31-32-2 Juvenile Rights in Delinquency Proceedings
The Constitutional guarantees and procedural safeguards in place for the accused juvenile are essentially the same as for an adult defendant, except that all matters in Juvenile Court are tried before the Court, without a jury. In a delinquency proceeding, the juvenile has the following rights:
(1) to know the nature of the allegations against the juvenile;
(2) to be represented by counsel;
(3) to have a speedy trial;
(4) to confront witnesses against him;
(5) to cross-examine witnesses against him;
(6) to obtain witnesses or tangible evidence by compulsory process;
(7) to introduce evidence on his own behalf;
(8) to refrain from testifying against himself;
(9) to have the State of Indiana by the Prosecuting Attorney prove beyond a reasonable doubt that he committed the delinquent act charged.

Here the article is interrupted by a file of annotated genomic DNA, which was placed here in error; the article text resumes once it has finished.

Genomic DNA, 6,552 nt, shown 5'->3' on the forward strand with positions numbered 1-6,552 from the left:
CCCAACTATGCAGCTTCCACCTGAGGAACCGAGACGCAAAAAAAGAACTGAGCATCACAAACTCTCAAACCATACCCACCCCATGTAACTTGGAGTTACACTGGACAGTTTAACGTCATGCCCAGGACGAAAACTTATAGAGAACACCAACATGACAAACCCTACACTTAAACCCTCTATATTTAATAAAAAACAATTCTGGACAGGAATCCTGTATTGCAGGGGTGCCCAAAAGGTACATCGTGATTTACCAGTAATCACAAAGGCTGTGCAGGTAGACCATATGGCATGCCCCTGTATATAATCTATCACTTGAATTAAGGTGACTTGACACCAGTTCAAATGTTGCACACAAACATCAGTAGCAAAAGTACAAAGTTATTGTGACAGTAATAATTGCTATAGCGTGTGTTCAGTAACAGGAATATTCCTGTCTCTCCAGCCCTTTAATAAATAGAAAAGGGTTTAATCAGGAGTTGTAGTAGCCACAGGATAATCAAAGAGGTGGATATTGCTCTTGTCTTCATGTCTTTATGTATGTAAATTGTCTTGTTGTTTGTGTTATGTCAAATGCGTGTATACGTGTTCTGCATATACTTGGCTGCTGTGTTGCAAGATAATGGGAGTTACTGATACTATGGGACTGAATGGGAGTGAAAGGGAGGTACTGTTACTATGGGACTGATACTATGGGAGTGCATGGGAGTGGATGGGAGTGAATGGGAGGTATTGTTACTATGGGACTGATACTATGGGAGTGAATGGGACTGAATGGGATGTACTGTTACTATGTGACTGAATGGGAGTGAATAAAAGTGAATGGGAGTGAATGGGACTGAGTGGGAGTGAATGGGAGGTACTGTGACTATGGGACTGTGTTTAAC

The child and the parent must be informed of these rights at the Detention Hearing or the Initial Hearing, whichever occurs first.
The Juvenile Court can appoint an attorney (Public Defender) to represent the juvenile, without any cost to the juvenile, if the juvenile desires one. If the court does allow a Public Defender, at the time of disposition the court may require the parents to reimburse the county for all or part of the costs for legal representation.
A juvenile can waive his right to an attorney if that waiver is joined by his/her custodial parent, guardian, or custodian. The juvenile's parent, guardian, or custodian must have no adverse interest, and a meaningful consultation must be afforded before a waiver is effective.
There are no jury trials in Juvenile Court and the juvenile has no jury trial rights. All trials (Factfinding Hearings) are conducted by the Judge, who makes the ultimate determination of whether a delinquent act has been committed, as well as the appropriate punishment.